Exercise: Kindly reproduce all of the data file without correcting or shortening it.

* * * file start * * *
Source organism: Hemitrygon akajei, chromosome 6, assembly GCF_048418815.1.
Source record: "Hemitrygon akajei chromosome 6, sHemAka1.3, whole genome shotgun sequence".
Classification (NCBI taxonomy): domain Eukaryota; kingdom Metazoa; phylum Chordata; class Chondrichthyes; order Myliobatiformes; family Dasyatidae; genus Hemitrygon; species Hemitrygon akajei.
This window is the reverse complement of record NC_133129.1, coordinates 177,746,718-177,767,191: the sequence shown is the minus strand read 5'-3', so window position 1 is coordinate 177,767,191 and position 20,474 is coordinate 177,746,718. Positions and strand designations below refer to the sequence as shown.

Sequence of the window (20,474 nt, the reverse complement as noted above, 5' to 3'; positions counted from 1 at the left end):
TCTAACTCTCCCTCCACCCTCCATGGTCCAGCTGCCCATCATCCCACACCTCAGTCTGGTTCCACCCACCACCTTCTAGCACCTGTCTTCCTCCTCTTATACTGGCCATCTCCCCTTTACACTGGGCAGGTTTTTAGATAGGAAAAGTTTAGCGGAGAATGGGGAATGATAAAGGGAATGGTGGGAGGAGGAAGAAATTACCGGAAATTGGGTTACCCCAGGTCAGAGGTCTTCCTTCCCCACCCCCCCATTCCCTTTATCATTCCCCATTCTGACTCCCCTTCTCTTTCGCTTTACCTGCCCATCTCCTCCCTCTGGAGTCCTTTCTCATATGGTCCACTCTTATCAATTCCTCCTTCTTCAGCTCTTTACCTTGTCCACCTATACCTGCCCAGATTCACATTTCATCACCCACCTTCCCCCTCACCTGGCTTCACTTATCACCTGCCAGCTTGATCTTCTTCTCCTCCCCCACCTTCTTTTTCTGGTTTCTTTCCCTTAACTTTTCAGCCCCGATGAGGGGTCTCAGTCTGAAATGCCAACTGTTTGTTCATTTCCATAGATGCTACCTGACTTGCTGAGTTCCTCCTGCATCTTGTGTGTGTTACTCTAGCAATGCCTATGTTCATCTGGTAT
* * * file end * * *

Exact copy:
Source organism: Hemitrygon akajei, chromosome 6, assembly GCF_048418815.1.
Source record: "Hemitrygon akajei chromosome 6, sHemAka1.3, whole genome shotgun sequence".
Classification (NCBI taxonomy): domain Eukaryota; kingdom Metazoa; phylum Chordata; class Chondrichthyes; order Myliobatiformes; family Dasyatidae; genus Hemitrygon; species Hemitrygon akajei.
This window is the reverse complement of record NC_133129.1, coordinates 177,746,718-177,767,191: the sequence shown is the minus strand read 5'-3', so window position 1 is coordinate 177,767,191 and position 20,474 is coordinate 177,746,718. Positions and strand designations below refer to the sequence as shown.

Sequence of the window (20,474 nt, the reverse complement as noted above, 5' to 3'; positions counted from 1 at the left end):
TCTAACTCTCCCTCCACCCTCCATGGTCCAGCTGCCCATCATCCCACACCTCAGTCTGGTTCCACCCACCACCTTCTAGCACCTGTCTTCCTCCTCTTATACTGGCCATCTCCCCTTTACACTGGGCAGGTTTTTAGATAGGAAAAGTTTAGCGGAGAATGGGGAATGATAAAGGGAATGGTGGGAGGAGGAAGAAATTACCGGAAATTGGGTTACCCCAGGTCAGAGGTCTTCCTTCCCCACCCCCCCATTCCCTTTATCATTCCCCATTCTGACTCCCCTTCTCTTTCGCTTTACCTGCCCATCTCCTCCCTCTGGAGTCCTTTCTCATATGGTCCACTCTTATCAATTCCTCCTTCTTCAGCTCTTTACCTTGTCCACCTATACCTGCCCAGATTCACATTTCATCACCCACCTTCCCCCTCACCTGGCTTCACTTATCACCTGCCAGCTTGATCTTCTTCTCCTCCCCCACCTTCTTTTTCTGGTTTCTTTCCCTTAACTTTTCAGCCCCGATGAGGGGTCTCAGTCTGAAATGCCAACTGTTTGTTCATTTCCATAGATGCTACCTGACTTGCTGAGTTCCTCCTGCATCTTGTGTGTGTTACTCTAGCAATGCCTATGTTCATCTGGTAT